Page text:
To construct and validate a prediction model for estimating the risk of de novo stress urinary incontinence (SUI) after vaginal pelvic organ prolapse (POP) surgery and compare it with predictions using preoperative urinary stress testing and expert surgeons' predictions.
Using the data set (n=457) from the Outcomes Following Vaginal Prolapse Repair and Midurethral Sling trial, a model using 12 clinical preoperative predictors of de novo SUI was constructed. De novo SUI was determined by Pelvic Floor Distress Inventory responses through 12 months postoperatively. After fitting the multivariable logistic regression model using the best predictors, the model was internally validated with 1,000 bootstrap samples to obtain bias-corrected accuracy using a concordance index. The model's predictions were also externally validated by comparing findings against actual outcomes using Colpopexy and Urinary Reduction Efforts trial patients (n=316). The final model's performance was compared with experts using a test data set of 32 randomly chosen Outcomes Following Vaginal Prolapse Repair and Midurethral Sling trial patients through comparison of the model's area under the curve against: 1) 22 experts' predictions; and 2) preoperative prolapse reduction stress testing.
A model containing seven predictors discriminated between de novo SUI status (concordance index 0.73, 95% confidence interval [CI] 0.65–0.80) in Outcomes Following Vaginal Prolapse Repair and Midurethral Sling participants and outperformed expert clinicians (area under the curve 0.72 compared with 0.62, P<.001) and preoperative urinary stress testing (area under the curve 0.72 compared with 0.54, P<.001). The concordance index for Colpopexy and Urinary Reduction Efforts trial participants was 0.62 (95% CI 0.56–0.69).
This individualized prediction model for de novo SUI after vaginal POP surgery is valid and outperforms preoperative stress testing, prediction by experts, and preoperative reduction cough stress testing. An online calculator is provided for clinical use.
A valid, individualized prediction model for de novo stress urinary incontinence after vaginal pelvic organ prolapse surgery outperforms preoperative stress testing and expert prediction.
Obstetrics, Gynecology & Women's Health Institute and Quantitative Health Sciences, Cleveland Clinic, Cleveland, Ohio; the Department of Obstetrics & Gynecology and Urology, Stritch School of Medicine, Loyola University Chicago, Chicago, Illinois; the Departments of Obstetrics and Gynecology and Surgery, University of New Mexico Health Sciences Center, Albuquerque, New Mexico; the Departments of Obstetrics and Gynecology, University of Alabama at Birmingham, Birmingham, Alabama, University of Pennsylvania, Philadelphia, Pennsylvania, University of Utah, Salt Lake City, Utah, Women and Infants Hospital, Providence, Rhode Island, Kaiser Permanente, San Diego, California, and Duke University Medical Center, Durham, North Carolina; the Department of Obstetrics, Gynecology and Reproductive Sciences, University of Pittsburgh Medical Center, Pittsburgh, Pennsylvania; RTI International, Research Triangle Park, North Carolina; and the Eunice Kennedy Shriver National Institute of Child Health and Human Development, National Institutes of Health, Bethesda, Maryland.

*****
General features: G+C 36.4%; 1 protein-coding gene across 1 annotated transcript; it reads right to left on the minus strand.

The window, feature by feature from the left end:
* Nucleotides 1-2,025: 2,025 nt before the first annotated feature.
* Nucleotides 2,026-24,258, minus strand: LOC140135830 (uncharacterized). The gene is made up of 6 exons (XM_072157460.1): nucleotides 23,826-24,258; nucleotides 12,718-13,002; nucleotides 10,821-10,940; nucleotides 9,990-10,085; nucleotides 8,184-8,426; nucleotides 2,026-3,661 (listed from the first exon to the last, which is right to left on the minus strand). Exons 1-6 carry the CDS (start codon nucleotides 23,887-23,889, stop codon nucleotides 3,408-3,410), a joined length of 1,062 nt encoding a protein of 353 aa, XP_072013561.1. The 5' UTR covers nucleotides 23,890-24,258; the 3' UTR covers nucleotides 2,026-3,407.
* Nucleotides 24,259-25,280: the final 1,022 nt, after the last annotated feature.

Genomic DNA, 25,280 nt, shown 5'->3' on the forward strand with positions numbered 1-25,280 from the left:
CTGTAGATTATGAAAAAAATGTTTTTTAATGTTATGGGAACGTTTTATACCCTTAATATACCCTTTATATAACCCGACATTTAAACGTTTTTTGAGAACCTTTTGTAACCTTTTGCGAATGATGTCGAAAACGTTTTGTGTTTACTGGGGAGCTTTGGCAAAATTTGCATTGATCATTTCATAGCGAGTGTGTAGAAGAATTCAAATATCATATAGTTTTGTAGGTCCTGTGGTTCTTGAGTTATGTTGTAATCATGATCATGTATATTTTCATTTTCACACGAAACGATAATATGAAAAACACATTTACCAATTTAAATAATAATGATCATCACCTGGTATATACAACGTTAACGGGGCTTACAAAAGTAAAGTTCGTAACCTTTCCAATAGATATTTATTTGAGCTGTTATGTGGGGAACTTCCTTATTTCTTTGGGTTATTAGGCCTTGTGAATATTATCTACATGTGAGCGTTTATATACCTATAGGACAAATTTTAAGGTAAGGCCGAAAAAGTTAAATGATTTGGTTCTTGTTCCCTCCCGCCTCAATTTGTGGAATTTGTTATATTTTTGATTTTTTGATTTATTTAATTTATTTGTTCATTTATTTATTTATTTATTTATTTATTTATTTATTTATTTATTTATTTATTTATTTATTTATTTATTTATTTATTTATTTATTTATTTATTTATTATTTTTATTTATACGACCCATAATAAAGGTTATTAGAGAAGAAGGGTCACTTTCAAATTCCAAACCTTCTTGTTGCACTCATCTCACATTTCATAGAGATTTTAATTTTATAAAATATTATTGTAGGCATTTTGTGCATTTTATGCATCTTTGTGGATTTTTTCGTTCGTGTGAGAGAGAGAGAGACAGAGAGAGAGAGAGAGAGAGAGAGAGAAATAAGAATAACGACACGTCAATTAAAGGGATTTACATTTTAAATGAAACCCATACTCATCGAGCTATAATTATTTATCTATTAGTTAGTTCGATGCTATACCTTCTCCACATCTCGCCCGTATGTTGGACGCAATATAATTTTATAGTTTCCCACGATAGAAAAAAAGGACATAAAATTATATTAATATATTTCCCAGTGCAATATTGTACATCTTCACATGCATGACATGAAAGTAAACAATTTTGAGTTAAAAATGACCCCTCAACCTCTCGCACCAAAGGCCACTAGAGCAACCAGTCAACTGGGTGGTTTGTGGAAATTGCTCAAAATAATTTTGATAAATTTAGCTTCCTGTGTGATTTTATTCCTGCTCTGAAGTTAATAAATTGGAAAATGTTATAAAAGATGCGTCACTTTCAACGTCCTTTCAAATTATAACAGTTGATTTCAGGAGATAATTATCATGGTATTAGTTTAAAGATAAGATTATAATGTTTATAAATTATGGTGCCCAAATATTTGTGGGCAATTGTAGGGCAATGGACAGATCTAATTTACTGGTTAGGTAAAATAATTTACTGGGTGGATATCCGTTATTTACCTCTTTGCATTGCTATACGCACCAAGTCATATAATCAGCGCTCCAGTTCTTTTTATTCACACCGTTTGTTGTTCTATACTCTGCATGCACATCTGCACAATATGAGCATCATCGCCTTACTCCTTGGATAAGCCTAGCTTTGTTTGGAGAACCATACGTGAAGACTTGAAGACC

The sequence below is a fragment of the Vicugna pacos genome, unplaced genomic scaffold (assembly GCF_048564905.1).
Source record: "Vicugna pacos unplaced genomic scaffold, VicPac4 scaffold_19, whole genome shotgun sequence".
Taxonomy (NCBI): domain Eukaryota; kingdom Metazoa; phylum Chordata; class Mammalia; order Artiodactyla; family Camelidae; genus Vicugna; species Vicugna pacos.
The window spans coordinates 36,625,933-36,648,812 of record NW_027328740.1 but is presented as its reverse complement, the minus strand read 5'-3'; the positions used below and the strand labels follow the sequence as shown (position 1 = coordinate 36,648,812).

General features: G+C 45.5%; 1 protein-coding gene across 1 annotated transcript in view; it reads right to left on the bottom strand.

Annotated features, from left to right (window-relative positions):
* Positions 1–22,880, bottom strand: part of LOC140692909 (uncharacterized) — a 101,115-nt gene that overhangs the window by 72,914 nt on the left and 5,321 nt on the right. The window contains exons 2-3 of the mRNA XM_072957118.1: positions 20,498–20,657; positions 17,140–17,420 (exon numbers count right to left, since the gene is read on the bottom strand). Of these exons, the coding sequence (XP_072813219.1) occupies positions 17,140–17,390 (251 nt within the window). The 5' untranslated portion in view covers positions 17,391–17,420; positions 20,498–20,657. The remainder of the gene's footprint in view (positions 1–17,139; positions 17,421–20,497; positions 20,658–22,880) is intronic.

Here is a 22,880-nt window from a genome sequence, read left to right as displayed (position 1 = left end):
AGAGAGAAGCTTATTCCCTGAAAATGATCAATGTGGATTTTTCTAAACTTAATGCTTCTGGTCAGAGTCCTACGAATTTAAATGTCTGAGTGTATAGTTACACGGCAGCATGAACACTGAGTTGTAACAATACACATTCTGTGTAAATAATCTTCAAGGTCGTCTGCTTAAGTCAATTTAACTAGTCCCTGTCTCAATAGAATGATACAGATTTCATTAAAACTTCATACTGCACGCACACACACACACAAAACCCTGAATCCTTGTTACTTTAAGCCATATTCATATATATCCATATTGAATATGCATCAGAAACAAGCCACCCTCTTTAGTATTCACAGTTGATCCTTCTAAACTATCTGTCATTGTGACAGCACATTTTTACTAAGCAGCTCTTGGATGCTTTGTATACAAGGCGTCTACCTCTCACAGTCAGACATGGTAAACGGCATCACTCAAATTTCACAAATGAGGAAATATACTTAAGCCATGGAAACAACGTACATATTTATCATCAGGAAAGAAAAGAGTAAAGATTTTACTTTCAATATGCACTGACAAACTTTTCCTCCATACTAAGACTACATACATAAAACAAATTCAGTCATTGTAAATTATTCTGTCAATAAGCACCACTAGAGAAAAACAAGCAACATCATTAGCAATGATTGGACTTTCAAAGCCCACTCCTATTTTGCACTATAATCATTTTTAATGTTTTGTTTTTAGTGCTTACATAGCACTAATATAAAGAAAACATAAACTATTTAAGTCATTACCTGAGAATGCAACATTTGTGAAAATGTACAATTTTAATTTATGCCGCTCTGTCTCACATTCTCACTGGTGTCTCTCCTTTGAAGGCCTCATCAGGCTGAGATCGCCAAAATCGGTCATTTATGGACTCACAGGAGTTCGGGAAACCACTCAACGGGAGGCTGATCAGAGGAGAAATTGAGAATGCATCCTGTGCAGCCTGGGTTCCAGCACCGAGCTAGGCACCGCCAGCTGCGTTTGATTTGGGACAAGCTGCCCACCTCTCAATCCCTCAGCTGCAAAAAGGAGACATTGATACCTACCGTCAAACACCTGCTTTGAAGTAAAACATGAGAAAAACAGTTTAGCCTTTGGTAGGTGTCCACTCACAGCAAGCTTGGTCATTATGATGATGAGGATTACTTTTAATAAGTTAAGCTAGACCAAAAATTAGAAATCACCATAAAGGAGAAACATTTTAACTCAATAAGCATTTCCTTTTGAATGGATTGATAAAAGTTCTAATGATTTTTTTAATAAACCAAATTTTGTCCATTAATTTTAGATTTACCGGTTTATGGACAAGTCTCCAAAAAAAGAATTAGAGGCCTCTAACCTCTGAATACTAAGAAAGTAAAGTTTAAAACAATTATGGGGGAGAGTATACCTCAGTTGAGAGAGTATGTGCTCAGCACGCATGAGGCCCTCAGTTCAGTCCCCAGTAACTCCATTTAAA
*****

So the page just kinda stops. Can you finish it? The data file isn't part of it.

Corresponding author: J. Eric Jelovsek MD, MMEd, Cleveland Clinic, 9500 Euclid Avenue A81, Cleveland, OH 44195; e-mail: email@example.com.
Supported by grants from the Eunice Kennedy Shriver National Institute of Child Health and Human Development (2U01HD41249, 2U10 HD41250, 2U10 HD41261, 2U10 HD41267, 1U10 HD54136, 1U10 HD54214, 1U10 HD54215, 1U10 HD54241, U10 HD069013, U10 HD069025, U10 HD069010, U10 HD069010, and U01 HD069031) and the National Institutes of Health Office of Research on Women's Health.
Financial Disclosure Dr. Rogers has received royalties from UpToDate for writing a pelvic organ prolapse section and from the American College of Obstetricians and Gynecologists for a DVD video (Repair of a Fourth Degree Obstetrical Laceration ). She has also been the Data Safety Monitoring Chair for the TRANSFORM trial, sponsored by American Medical Systems. Dr. Richter has received research grants from Astellas, Pelvalon, and the University of California San Francisco/Pfizer. She has served as a consultant for Pelvalon and Astellas. The other authors did not report any potential conflicts of interest.